Neither in the trial court nor here has plaintiff challenged defendant's contention that if defendant's tracks, at the point of the accident, were, as a matter of fact, within the limits of its railroad yard or within the limits of a public right of way for street purposes, it was not required to maintain a fence there. Plaintiff claims that whether either of such assertions was factually correct was, under the evidence, a question for the jury. Defendant contends, and requested the trial judge to so instruct the jury, that the undisputed evidence established that the scene of the accident was within the limits of its railroad yard and within the street right of way; also that there was no duty on the railroad to have erected a fence at the location involved and that no negligence could be charged against it for failure to have erected such a fence. The district judge's charge left it to the jury to determine whether the scene of the accident was within the railroad's yard limits, but did not discuss the matter of the street right of way. He told the jury that if, under the circumstances, the defendant "should have had a fence or other protection along the right of way that they did not have, you may find the defendant negligent."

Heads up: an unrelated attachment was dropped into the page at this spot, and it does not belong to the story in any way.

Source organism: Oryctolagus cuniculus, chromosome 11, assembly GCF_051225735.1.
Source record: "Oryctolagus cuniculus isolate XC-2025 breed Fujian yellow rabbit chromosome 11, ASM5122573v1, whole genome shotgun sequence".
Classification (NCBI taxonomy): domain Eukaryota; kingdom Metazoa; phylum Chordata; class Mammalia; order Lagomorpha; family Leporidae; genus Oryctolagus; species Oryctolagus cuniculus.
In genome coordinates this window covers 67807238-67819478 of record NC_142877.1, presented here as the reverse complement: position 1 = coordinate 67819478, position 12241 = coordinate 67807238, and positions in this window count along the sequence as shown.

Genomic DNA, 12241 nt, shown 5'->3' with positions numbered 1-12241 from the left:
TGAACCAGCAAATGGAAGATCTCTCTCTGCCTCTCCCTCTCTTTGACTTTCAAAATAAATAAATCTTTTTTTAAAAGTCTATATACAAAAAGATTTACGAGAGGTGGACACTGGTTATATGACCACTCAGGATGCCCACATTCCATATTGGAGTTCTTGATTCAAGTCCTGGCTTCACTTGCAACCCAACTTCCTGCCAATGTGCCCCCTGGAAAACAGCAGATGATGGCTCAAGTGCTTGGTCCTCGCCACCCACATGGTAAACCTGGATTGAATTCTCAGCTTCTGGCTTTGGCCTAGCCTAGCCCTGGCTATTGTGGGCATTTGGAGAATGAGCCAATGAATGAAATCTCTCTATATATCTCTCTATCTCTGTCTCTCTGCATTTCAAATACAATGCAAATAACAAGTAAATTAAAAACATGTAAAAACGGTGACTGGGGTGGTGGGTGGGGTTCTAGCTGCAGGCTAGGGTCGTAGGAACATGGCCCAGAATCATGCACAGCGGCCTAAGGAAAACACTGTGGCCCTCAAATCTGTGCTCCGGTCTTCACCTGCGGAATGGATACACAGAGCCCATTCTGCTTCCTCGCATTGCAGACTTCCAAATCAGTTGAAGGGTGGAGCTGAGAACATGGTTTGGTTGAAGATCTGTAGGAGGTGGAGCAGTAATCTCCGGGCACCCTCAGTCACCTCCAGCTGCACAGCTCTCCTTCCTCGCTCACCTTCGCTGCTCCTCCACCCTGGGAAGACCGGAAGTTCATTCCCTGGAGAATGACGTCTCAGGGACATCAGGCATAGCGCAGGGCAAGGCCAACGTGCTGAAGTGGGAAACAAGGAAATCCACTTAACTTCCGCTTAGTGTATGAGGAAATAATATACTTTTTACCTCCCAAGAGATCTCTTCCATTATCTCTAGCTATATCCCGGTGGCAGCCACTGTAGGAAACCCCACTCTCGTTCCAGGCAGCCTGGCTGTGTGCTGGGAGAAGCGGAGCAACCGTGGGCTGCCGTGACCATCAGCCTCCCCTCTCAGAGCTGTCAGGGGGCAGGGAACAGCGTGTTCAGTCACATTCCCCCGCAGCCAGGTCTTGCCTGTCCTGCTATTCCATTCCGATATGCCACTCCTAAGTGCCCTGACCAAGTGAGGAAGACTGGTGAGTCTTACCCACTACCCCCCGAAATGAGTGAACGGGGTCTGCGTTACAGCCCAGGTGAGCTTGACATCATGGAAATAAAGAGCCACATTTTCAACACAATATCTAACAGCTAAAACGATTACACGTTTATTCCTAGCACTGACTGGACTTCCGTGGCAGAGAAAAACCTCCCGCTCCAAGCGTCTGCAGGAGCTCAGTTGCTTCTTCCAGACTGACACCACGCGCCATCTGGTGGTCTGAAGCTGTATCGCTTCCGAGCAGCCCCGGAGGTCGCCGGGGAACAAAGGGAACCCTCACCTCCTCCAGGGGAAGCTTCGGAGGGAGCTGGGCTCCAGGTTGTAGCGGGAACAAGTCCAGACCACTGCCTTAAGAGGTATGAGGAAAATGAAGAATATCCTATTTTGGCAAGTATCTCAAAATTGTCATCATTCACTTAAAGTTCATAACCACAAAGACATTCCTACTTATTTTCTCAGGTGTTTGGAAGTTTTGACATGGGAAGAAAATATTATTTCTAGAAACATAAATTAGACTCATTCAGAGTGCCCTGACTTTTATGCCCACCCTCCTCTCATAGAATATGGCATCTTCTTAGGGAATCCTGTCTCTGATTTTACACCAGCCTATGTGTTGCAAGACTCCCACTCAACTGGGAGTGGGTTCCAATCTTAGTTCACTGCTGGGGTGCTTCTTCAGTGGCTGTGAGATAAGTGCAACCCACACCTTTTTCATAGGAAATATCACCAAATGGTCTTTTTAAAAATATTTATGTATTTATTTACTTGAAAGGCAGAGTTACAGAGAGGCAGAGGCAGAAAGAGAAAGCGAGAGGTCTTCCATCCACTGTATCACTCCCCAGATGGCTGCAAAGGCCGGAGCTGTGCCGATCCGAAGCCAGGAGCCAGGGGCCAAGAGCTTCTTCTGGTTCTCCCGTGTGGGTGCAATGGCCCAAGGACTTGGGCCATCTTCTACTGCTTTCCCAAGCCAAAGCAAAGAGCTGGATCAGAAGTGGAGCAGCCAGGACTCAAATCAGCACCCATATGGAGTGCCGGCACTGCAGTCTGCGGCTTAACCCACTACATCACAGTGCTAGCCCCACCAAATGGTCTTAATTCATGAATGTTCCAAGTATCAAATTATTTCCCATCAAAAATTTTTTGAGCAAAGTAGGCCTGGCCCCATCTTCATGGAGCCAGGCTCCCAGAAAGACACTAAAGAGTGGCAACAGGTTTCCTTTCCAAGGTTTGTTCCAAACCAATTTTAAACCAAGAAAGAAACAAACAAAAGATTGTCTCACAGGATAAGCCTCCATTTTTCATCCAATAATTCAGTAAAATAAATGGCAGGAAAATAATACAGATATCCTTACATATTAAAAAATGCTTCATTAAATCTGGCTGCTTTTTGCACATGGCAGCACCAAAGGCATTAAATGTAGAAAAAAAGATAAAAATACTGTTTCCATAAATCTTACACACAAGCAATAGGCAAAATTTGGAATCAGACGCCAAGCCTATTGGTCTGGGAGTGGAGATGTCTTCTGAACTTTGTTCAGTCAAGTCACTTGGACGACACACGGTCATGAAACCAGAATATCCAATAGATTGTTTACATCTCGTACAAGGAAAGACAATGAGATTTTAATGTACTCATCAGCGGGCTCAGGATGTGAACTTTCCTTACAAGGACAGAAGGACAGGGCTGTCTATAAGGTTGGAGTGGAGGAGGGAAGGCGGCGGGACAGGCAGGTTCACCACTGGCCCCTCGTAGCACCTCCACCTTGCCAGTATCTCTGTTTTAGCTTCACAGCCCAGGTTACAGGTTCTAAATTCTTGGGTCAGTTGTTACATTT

The questions for decision here, therefore, are whether as a matter of undisputed fact, the accident occurred within the railroad's yard limits or within a public right of way for street purposes. If either question must be answered in the affirmative, a new trial should be ordered.